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CONTENTS “The Code of a Scientologist” “The A.M.A.’s Proposed Principles of Medical Ethics”
::P.A.B. No. 103
The Oldest Continuous Publication in Dianetics and Scientology
Via Hubbard Communications Office
35/37 Fitzroy Street, London W.1

1 January 1957

So we’re cause again. Here is the Code of a Scientologist being used as a pattern for the medicos in the United States.

“The Code of a Scientologist”

As a Scientologist, I pledge myself to the Code of Scientology for the good of all:

l. To hear or speak no word of disparagement to the press, public or preclears concerning any of my fellow Scientologists, our professional organization or those whose names are closely connected to this science.

  1. To use the best I know of Scientology, to the best of my ability, to better my preclears, groups and the world.
  2. To refuse to accept for processing, and to refuse to accept money from, any preclear or group I feel I cannot honestly help.
  3. To punish to the fullest extent of my power anyone misusing or degrading Scientology to harmful ends.
  4. To prevent the use of Scientology in advertisements of other products.
  5. To discourage the abuse of Scientology in the press.
  6. To employ Scientology to the greatest good of the greatest number of dynamics.
  7. To render good processing, sound training and good discipline to those students or peoples entrusted to my care.
  8. To refuse to impart the personal secrets of my preclears.
  9. To engage in no unseemly disputes with the uninformed on the subject of my profession.”

Using it, the A.M.A. has now proposed the following code for all medicos as given in “The Doctor’s New Conscience” in Look Magazine, December 11, 1956. You see, they aren’t completely brave:

“The A.M.A.’s Proposed Principles of Medical Ethics”

These principles are intended to serve physicians, individually or collectively, as a guide to ethical conduct. They are not laws; rather they are standards by which a physician may determine the propriety of his own conduct. They are intended to aid physicians in their relationship with patients, with colleagues, with members of allied professions and with the public, to maintain, under God, as they have through the ages, the highest moral standards.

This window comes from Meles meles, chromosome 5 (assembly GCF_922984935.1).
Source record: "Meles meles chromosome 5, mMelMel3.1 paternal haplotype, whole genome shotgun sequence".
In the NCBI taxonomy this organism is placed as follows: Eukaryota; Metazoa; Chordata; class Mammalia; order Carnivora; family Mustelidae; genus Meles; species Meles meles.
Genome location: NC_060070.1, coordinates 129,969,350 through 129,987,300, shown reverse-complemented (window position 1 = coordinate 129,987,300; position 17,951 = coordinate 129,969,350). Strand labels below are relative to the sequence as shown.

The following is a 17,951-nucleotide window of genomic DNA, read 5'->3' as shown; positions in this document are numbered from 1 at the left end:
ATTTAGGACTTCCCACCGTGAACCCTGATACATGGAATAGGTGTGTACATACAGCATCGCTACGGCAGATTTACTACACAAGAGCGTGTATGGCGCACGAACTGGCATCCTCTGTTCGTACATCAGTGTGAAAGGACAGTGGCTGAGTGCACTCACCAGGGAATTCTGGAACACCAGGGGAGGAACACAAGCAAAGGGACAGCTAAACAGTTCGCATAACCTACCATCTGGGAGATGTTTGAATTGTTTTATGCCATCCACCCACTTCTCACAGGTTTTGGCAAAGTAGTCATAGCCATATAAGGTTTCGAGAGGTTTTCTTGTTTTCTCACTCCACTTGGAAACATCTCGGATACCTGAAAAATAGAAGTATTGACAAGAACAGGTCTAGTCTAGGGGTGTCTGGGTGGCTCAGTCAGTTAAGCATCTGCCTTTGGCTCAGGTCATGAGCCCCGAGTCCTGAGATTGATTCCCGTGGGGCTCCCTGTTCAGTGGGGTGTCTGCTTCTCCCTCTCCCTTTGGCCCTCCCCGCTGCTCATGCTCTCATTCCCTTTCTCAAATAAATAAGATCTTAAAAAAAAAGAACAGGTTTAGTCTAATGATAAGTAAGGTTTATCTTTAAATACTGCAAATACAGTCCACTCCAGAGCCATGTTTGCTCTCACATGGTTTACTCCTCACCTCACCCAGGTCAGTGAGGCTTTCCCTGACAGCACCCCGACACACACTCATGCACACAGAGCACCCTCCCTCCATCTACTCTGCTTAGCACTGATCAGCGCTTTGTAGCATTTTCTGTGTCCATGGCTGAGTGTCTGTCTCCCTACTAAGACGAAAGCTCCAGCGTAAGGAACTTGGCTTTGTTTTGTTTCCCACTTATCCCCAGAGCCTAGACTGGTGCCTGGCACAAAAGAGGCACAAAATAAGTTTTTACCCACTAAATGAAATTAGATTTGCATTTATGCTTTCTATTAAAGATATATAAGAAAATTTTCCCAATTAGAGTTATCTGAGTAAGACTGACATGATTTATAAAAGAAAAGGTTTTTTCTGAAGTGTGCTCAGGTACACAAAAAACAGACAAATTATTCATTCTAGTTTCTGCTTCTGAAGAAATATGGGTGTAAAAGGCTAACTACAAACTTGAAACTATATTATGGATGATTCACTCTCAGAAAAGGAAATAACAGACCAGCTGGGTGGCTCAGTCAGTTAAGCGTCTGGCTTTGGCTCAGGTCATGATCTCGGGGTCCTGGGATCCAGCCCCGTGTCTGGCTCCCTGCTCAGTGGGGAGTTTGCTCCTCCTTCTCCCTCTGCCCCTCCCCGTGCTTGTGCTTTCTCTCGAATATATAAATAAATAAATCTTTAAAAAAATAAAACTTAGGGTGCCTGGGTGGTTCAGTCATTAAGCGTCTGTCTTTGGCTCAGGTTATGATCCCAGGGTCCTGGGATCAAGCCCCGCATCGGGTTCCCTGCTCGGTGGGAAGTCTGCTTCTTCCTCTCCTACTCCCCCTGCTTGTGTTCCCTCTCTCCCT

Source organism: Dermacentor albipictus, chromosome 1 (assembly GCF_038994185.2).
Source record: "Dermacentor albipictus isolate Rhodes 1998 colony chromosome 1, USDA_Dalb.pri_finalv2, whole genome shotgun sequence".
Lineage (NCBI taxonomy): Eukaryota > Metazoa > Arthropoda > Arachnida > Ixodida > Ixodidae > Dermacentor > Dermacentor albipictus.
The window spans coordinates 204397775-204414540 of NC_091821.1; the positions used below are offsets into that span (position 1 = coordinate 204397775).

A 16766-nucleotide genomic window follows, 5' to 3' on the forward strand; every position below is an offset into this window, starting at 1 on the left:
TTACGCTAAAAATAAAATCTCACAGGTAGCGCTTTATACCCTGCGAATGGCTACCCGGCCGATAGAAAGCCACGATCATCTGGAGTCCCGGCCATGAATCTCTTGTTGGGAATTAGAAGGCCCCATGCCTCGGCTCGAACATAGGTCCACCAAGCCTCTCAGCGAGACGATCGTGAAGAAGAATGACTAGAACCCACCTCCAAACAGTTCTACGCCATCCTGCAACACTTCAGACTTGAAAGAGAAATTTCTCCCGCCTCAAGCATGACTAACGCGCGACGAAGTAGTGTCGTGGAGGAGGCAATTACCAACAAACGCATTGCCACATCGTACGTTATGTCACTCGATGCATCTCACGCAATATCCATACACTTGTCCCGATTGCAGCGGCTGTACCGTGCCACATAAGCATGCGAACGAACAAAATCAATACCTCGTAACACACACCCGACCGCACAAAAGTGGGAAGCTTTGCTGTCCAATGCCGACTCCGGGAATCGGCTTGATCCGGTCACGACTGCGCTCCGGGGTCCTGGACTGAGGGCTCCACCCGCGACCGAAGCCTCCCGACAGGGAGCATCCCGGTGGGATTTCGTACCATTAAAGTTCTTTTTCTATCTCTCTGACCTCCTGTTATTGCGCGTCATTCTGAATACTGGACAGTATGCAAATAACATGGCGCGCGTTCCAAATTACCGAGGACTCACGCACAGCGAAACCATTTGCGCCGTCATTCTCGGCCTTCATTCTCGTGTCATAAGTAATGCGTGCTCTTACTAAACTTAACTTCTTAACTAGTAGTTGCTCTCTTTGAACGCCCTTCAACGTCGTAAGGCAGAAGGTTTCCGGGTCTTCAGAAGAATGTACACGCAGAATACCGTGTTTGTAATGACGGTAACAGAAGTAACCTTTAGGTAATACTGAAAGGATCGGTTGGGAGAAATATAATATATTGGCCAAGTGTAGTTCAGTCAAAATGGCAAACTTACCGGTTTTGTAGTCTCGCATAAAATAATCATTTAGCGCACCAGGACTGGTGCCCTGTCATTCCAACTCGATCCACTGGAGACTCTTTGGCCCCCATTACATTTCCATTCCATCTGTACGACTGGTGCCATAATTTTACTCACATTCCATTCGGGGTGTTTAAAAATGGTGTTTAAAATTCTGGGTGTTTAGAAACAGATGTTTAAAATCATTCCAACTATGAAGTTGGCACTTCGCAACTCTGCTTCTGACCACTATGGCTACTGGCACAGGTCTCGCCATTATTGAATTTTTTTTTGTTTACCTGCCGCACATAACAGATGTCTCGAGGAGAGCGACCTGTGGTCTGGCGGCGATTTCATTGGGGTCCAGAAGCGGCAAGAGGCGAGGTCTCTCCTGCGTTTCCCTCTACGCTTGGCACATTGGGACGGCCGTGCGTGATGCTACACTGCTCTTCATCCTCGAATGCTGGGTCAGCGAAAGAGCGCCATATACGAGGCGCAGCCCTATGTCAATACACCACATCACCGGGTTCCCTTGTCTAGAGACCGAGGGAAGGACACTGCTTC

1. The prime objective of the medical profession is to render service to humanity with full respect for both the dignity of man and the rights of patients. Physicians must merit the confidence of those entrusted to their care, rendering to each a full measure of service and devotion.
  2. Physicians should strive continuously to improve their medical knowledge and skill and should make available the benefits of their professional attainments.
  3. A physician should not base his practice on an exclusive dogma or a sectarian system, nor should he associate voluntarily with those who indulge in such practices.
  4. The medical profession must be safeguarded against members deficient in moral character and professional competence. Physicians should observe all laws, uphold the dignity and honor of the profession and accept its self-imposed disciplines. They should expose, without hesitation, illegal or unethical conduct of fellow members of the profession.
  5. Except in emergencies, a physician may choose whom he will serve. Having undertaken the care of a patient, the physician may not neglect him. Unless he has been discharged, he may discontinue his services only after having given adequate notice. He should not solicit patients.
  6. A physician should not dispose of his services under terms or conditions which will interfere with or impair the free and complete exercise of his independent medical judgment and skill or cause deterioration of the quality of medical care.
  7. In the practice of medicine, a physician should limit the source of his professional income to medical services actually rendered by him to his patient.
  8. A physician should seek consultation in doubtful or difficult cases, upon request or when it appears that the quality of medical service may be enhanced thereby.
  9. Confidence entrusted to physicians or deficiencies observed in the disposition or character of patients, during the course of medical attendance, should not be revealed except as required by law or unless it becomes necessary in order to protect the health and welfare of the individual or the community.
  10. The responsibilities of the physician extend not only to the individual but also to society and demand his cooperation and participation in activities which have as their objective the improvement of the health and welfare of the individual and the community.”

We are advising them to use our Number 3. You see how they recoiled from it.